If the audiences are lapping up films that reinforce a sense of patriotism, why is it being talked about as effective propaganda?
Every Independence Day brings to mind images from films over the years that celebrate India and what it means to be free.
The most potent of the delivery tools amongst the arts, the film has played a significant role in building up passion for the nation right from its early days. If Kavi Pradeep’s words, ‘Door hato duniyawalon Hindustan humara hai’ from the 1943 film Kismet instilled an urgency within the audience to fight for the motherland, Manoj Kumar’s Upkar (1967) inspired thousands to join the armed forces in response to the late Prime Minister Lal Bahadur Shastri’s call ‘Jai Jawan, Jai Kisan.’
A tinge of nationalism
For decades, the thought behind nearly every milestone film that pushed ‘the idea of India’ was quite simply to create within the mass of the people the sense of a common nationality. It was this thought that made people feel proud while watching a film across any genre that evoked a tinge of nationalism. Ironically, the same sentiment today is seen as a big no-no from film critics and even frowned upon.
What further adds to the degree of irony, is how while on the one hand, a significant chunk of critics and commentators lament the loss of simpler times where audiences were not as nuanced, on the other hand, they deride the simple reaction of an average Indian feeling proud while watching a film such as Uri: The Surgical Strike, Manikarnika and the recently released Mission Mangal.
With each passing year, days such as 15 August bring forth a debate that suggests mainstream Hindi films of yore were less complicated and celebrated simpler times. It’s intriguing to see how a film like Amar Akbar Anthony (1977) has been analysed by scholars as a treatise on “religious pluralism, secular nationalism” where the story of three brothers being separated at birth on 15 August mirrors the partition of India, and the manner in which they are reunited in the end, completes the nationalistic allegory. The film begins with one of the greatest symbolic odes to pluralism in Hindi films — three strangers belonging to three different faiths giving blood to a blind woman, who, unknown to them is their real mother, at the same time and the blood mixes before reaching the receiver.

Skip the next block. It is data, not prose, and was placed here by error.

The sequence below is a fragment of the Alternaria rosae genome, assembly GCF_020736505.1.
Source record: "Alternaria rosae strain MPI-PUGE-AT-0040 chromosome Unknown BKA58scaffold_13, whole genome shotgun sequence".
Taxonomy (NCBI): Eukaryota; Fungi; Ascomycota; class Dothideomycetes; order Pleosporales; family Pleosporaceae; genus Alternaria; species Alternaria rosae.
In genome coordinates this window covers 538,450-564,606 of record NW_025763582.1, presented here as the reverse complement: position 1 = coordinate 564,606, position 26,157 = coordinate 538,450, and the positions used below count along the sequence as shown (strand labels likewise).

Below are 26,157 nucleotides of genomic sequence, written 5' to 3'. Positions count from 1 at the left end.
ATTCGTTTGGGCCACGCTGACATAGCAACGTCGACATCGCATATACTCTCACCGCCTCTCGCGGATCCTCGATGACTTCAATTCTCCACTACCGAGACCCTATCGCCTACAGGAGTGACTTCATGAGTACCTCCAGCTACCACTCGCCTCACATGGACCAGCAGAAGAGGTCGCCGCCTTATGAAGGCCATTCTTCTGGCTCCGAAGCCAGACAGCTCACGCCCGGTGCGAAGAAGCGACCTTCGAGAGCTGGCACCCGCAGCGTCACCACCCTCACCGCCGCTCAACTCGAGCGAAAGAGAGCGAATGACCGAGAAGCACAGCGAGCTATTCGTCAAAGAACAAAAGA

The passage of time has made an Amar Akbar Anthony sweeter but something similar today would fall flat on its face and charming as it is, there is no denying that it’s high nonsense too. Could then everything about the past that makes earlier times seem simpler is just our ignorance of their complexities? Beginning with the 1980s, films truly shifted gears where niceness and simplicity were not the things that made you cool.
An evolving audience
This was a period where everything right from how romance or the society was depicted needed to be complex, and individuals that were consumed by themselves were celebrated. Remember the ‘Greed is good’ credo immortalised by Gordon Gekko in Wall Street (1987)?
This notion came a little late to India but by the 1990s; ‘simple-is-stupid’ was fully ingrained. Gone were days where the leading man could be the Bharats or Satyapriyas as played by Manoj Kumar and Dharmendra respectively, the upright Ravis from Deewar, the everyman played by Amol Palekar in Middle Cinema or even the Prems imagined by Rajshri films. This was the time of smart-aleck Rajs and Rahuls, and for them nothing was simple. This was also probably the era where the least number of A-list patriotic films such as Border (1997) got made and the genre got relegated to the less fancy bracket.
As good as it gets
If the films of this period got written about as a sign of times of the upwardly mobile average Indian, then why the same isn’t applied today? If the audiences are lapping up films that reinforce a sense of patriotism, why is it being talked about as effective propaganda?
One might not agree with the slant of a film or even the preconceived belief system that could have shaped its narrative but there is no denying that contemporary mainstream cinema has never had it so good in India. It not only has added new platforms of distribution and exhibition but the sheer range of audience makes it possible for nearly everything to get made. At the same, and more importantly enough, it’s for the first time that the medium is being truly guided by the market (read the audience). What could be more liberating, and, yes, simpler?
(Courtesy of Mail Today)